On March 1, 2018, Judge Pierre Dupras of the Court of Québec, Criminal and Penal Division, found a company president guilty of manslaughter1 following the death of a worker.2

This judgment is of national scope since it was rendered pursuant to the Criminal Code, which is a federal statute, and will now serve as a precedent on which prosecutions in every province will be able to rely.


The facts are simple.

Mr. Sylvain Fournier, President of S. Fournier Excavation Inc., employed Mr. Gilles Lévesque. Both men were engaged in replacing a sewer conduit, working at the bottom of a trench that was more than 8 feet deep and 42 inches wide. The trench was not shored, although its walls were at 90 degree angles, and there were deposits of excavated soil on both sides located at unsafe distances, in violation of the Safety Code for the Construction Industry.

The trench caved in. Mr. Lévesque, the worker, was buried and died of a blunt traumatic brain injury. Mr. Fournier, the company president, attempted to come to his aid, but without success. He too was partially buried. Mr. Fournier sustained fractures to both legs and remained in a coma for two days.

The Crown, following this tragic accident, prosecuted Mr. Fournier on two counts: (1) criminal negligence causing death, by failing to take the necessary measures to prevent injuries to others while directing the performance or execution of work or a task; and (2) having caused Mr. Lévesque’s death by committing manslaughter.

Points to Remember

This case is a first of its kind in Québec, in that natural or legal persons were ordinarily convicted of criminal negligence causing death3 or bodily injury,4 not manslaughter.

In the case of Mr. Fournier, however, the Court convicted the accused on the single charge of manslaughter, a crime punishable by life imprisonment.5

This is a reminder that no one is immune from a criminal conviction when a serious or fatal accident occurs, whether on a construction site or in an establishment. Indeed, the business as well as its officers, directors and employees at all levels, can be prosecuted criminally when they have participated in the commission of an offence.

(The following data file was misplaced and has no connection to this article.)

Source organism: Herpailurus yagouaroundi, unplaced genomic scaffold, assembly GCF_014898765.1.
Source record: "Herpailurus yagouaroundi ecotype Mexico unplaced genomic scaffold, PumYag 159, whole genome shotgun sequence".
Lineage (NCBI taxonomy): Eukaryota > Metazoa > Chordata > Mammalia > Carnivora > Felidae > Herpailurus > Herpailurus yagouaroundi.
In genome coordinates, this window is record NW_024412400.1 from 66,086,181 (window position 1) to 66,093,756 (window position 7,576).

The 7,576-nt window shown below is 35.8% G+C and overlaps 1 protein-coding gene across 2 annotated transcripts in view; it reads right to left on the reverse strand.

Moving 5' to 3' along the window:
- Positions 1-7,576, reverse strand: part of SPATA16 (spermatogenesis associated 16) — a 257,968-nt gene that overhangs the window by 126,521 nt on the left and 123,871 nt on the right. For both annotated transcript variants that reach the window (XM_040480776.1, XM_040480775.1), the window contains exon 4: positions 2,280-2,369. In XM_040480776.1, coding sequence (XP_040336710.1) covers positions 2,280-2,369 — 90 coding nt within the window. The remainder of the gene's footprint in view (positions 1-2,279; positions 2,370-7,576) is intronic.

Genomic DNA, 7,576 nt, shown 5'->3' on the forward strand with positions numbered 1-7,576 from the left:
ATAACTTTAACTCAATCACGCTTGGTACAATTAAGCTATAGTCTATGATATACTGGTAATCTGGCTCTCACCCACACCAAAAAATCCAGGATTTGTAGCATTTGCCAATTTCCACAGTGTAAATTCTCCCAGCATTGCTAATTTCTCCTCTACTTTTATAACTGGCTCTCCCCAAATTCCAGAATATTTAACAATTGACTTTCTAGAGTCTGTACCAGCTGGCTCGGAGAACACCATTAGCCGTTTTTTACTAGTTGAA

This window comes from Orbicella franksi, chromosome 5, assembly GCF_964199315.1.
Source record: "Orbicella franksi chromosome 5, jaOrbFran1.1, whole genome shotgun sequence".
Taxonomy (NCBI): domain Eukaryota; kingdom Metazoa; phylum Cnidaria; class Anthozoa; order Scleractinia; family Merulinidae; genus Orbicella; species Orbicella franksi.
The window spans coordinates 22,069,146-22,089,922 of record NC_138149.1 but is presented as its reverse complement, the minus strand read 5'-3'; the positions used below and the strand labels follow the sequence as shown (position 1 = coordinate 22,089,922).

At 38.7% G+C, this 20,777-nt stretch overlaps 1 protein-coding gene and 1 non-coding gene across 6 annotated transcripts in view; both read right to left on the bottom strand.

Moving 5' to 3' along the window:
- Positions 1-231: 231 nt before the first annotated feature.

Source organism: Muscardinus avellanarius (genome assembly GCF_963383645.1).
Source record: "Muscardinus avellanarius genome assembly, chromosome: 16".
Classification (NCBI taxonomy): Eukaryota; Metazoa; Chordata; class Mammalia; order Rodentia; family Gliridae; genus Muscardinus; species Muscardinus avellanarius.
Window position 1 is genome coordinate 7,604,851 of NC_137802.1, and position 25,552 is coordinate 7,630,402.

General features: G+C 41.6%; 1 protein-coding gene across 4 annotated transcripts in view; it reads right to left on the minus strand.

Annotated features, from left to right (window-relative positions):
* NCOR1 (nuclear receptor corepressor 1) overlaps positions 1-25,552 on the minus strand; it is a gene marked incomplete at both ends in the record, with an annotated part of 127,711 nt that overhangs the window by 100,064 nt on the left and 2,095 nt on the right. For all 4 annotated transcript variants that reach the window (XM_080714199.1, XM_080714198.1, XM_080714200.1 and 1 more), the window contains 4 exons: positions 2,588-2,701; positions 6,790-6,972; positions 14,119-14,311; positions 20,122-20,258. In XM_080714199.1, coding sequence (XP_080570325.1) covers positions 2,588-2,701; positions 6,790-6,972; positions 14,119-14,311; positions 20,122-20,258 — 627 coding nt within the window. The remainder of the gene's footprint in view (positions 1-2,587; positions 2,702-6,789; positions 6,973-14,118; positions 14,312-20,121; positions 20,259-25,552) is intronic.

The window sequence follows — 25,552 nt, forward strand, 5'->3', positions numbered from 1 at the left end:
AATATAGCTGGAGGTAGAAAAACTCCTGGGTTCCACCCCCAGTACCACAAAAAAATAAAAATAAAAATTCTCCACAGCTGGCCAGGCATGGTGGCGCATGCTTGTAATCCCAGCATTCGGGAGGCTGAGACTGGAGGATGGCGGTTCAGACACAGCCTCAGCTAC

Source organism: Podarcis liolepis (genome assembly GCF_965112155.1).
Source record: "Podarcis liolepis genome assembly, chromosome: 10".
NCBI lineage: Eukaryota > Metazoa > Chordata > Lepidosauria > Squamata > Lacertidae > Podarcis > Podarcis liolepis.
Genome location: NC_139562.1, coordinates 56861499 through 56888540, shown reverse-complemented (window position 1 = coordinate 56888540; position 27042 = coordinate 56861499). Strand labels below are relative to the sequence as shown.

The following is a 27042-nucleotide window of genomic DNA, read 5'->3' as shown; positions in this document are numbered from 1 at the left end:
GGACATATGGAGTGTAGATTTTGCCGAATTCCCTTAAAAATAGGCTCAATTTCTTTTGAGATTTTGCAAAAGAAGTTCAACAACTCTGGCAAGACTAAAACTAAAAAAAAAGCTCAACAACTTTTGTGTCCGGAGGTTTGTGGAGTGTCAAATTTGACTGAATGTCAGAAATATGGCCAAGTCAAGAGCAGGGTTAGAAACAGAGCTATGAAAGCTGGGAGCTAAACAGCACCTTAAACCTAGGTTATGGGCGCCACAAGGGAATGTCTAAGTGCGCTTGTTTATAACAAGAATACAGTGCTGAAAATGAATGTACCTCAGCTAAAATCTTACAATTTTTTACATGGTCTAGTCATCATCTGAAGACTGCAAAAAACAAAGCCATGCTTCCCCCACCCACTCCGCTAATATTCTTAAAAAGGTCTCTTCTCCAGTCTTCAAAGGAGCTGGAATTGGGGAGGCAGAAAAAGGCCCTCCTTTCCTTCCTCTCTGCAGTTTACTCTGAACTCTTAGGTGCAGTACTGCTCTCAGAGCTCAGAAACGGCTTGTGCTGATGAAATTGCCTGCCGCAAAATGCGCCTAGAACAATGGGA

The Court found Mr. Fournier guilty of manslaughter because:

  • Mr. Fournier’s conduct was tantamount to an illegal act, since he had contravened a regulatory provision related to occupational health and safety. In this case, Mr. Fournier failed to ensure that the walls of the trench were shored, in accordance with the requirements of section 3.15.3 of the Safety Code for the Construction Industry;
  • That unlawful act caused Mr. Lévesque’s death;
  • The failure to shore up a wall of a trench like the one described, was objectively dangerous and constituted a marked deviation from the conduct of a reasonable person;
  • The risk of collapse of the trench was foreseeable and a reasonable person, in the same circumstances as those described above, would have foreseen the resulting risk of bodily injuries.

The Court held that in breaching the obligation to shore a trench, Mr. Fortier’s behaviour clearly demonstrated indifference, detachment, and disinterest, revealing a lack of consideration for the foreseeable consequences.

Although the Court could also have convicted Mr. Fournier of criminal negligence causing death, Judge Dupras rather ordered a stay of proceedings because of the rule against double jeopardy based on the same facts.

Practical Advice for Employers

When a fatal accident occurs in your establishment or on your construction site, it is important to:

  1. understand the circumstances surrounding the event before publishing any press releases that might prove to be incriminating for the business or for any individual;
  2. carry out an internal investigation, in tandem with that of the CNESST and the police;
  3. call upon a qualified professional who can:
    1. assist you with the investigations being conducted by the CNESST and the police;
    2. guide the business or certain employees who might be identified as potential suspects;
    3. explain the obligations of each actors involved, as the context of the case develops.

Are you ready?

The only remaining question is quite simple: in the event of a serious or fatal accident, is your business prepared to prove that it has acted with reasonable diligence? More specifically, will your business be able to demonstrate:

  • that it has fulfilled its duty of foresight by identifying work-related risks and determining appropriate measures to be implemented?
  • that it has fulfilled its duty of effectiveness by requiring implementation of concrete measures to ensure worker safety, as regards equipment, training and supervision, in order to secure compliance with safety regulations?
  • that it has fulfilled its duty of authority, by refusing to tolerate dangerous behaviour and by imposing sanctions on employees who fail to comply with a basic standard of care?

This recent judgment reminds us of just how important it is to put in place concrete measures to control health and safety, both in industrial establishments and on construction sites.

1 Criminal Code, sect. 222.

2 R. v. Fournier, 2018 QCCQ 1071.

3 Criminal Code, sect. 220.

4 Criminal Code, sect. 221.

5 Criminal Code, sect. 236(b) — The sentencing hearing will be held later.


Catherine Deslauriers 


Labour and Employment
Labour and Employment Law